When a doctor orders a CT scan to help with diagnosing an illness or other concern in a child, it’s not uncommon for parents to be a little wary. After all, computerized tomography, or CT scans for short, do require the use of radiation. Since parents are protective by nature, it’s perfectly normal to be a little concerned and to ask questions about this test, its potential benefits and drawbacks.
In general, CT scans are considered extremely safe because they only draw on a small amount of radiation to perform their work. This powerful imaging tool is considered so valuable to doctors because it enables them to see inside the body to diagnose illness, track the progress of treatments or even help in ruling out certain conditions. Unlike a typical X-ray, CT scans produce images that are much more detailed, enabling more accurate diagnosis and treatment in the process.
Parents who are concerned about radiation exposure risk will find that it is very slight in regard to CT scans. A recent study involving more than 11 million children, found that CT exposure prior to the age of 20 increased cancer risk later in life by an extremely small margin. Researchers found only one additional case of cancer for every 1,400 to 2,000 CT scans performed. That number, however, is extremely hard to pin on CT exposure since there are many other causations that may arise as a child grows.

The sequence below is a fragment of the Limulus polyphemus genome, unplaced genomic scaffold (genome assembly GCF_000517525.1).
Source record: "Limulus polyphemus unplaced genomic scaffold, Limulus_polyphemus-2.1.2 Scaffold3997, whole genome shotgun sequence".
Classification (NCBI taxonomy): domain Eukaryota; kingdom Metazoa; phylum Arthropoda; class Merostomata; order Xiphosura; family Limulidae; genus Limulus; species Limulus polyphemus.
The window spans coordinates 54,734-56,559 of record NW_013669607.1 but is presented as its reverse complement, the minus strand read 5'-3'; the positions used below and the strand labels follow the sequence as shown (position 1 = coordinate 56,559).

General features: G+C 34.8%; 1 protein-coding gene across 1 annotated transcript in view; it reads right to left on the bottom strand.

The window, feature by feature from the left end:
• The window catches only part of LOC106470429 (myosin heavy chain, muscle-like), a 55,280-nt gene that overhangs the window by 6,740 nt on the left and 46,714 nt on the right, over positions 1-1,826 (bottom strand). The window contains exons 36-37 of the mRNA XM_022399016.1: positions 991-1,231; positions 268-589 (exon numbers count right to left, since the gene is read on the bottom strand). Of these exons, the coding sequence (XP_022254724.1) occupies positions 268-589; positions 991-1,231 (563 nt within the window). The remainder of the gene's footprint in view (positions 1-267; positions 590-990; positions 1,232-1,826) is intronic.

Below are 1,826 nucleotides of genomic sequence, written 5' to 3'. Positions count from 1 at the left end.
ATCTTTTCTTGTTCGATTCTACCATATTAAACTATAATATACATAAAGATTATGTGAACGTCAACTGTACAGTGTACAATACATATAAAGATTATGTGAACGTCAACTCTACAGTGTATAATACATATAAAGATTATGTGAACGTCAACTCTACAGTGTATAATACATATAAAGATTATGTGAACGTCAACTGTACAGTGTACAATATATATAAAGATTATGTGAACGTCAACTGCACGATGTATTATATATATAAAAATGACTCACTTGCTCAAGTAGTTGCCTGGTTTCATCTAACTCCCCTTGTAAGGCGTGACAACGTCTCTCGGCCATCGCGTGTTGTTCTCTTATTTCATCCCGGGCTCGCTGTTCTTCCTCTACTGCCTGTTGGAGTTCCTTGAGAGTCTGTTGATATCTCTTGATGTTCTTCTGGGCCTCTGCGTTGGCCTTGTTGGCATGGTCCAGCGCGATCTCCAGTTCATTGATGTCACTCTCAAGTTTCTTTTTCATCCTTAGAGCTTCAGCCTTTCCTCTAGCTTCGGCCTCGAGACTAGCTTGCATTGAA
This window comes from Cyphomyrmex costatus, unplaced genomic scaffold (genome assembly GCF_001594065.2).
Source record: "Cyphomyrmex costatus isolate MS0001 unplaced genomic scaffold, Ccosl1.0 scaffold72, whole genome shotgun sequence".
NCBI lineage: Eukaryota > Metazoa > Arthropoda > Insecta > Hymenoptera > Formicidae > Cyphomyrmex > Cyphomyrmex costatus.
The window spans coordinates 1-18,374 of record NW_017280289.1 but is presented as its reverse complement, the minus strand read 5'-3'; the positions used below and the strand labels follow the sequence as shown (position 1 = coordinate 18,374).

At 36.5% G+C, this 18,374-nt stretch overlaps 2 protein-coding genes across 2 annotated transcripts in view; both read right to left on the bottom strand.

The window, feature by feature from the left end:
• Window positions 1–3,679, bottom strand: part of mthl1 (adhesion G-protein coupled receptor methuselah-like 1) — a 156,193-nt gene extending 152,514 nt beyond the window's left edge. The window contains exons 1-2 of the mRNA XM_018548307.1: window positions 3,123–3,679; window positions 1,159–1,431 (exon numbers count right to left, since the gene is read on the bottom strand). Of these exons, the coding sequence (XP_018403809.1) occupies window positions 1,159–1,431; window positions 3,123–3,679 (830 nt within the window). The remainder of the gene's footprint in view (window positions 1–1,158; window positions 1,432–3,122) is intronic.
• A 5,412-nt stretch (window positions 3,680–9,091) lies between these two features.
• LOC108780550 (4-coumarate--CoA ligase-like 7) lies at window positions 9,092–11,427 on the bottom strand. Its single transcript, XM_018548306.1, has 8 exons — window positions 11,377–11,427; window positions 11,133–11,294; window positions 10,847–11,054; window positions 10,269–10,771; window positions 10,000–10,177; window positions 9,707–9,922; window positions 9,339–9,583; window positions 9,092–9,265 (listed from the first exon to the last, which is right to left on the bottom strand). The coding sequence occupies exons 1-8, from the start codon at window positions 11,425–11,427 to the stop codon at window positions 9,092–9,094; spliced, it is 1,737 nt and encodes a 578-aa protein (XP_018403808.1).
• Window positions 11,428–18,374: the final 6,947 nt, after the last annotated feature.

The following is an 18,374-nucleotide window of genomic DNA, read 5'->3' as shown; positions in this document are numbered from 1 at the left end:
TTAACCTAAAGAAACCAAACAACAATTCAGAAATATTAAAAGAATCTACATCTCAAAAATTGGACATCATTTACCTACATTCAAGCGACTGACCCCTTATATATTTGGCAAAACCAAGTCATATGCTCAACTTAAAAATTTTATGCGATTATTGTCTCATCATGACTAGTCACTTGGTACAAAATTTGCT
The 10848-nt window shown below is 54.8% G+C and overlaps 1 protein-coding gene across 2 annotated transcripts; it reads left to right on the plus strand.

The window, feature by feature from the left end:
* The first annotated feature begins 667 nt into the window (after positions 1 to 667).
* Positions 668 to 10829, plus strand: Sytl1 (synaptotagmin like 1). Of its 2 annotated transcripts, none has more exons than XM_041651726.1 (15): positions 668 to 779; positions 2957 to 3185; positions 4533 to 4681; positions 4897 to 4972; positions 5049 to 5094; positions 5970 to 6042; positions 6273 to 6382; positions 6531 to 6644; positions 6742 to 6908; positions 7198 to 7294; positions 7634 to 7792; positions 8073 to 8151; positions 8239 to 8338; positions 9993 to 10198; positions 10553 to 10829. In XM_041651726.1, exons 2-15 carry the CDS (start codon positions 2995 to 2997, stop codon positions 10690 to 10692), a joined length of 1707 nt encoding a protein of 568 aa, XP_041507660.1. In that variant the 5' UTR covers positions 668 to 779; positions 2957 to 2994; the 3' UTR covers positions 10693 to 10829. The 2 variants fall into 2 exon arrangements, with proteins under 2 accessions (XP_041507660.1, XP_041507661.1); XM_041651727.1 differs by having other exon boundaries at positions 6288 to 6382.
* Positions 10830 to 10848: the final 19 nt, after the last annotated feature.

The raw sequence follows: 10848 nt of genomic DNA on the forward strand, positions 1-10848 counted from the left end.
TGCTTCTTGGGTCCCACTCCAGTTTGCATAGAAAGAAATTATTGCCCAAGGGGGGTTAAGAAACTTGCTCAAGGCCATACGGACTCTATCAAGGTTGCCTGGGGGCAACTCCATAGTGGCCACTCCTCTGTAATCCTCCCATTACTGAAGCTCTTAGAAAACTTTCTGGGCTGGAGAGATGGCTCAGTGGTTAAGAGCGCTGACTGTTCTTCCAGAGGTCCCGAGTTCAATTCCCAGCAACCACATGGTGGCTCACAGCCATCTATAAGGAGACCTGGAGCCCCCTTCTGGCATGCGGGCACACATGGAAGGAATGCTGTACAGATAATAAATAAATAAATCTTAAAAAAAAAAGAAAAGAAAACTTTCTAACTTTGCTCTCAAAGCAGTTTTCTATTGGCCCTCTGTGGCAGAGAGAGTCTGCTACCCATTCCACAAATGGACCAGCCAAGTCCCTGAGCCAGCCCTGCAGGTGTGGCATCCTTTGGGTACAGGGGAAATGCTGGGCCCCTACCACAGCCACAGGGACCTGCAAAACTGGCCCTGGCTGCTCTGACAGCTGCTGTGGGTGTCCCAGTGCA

While the risks associated with CT scans are minimal, parents will find that this test is only recommended when it is absolutely necessary. It may prove lifesaving, for example, when severe head trauma is suspected or another life-threatening illness needs to be diagnosed, staged or ruled out. Should a healthcare provider recommend a CT scan, parents are urged to ask questions about the need, the risks and the benefits and then make an informed decision. The bottom line is that CT scans pose little risk, but they should be used sparingly to err on the side of caution.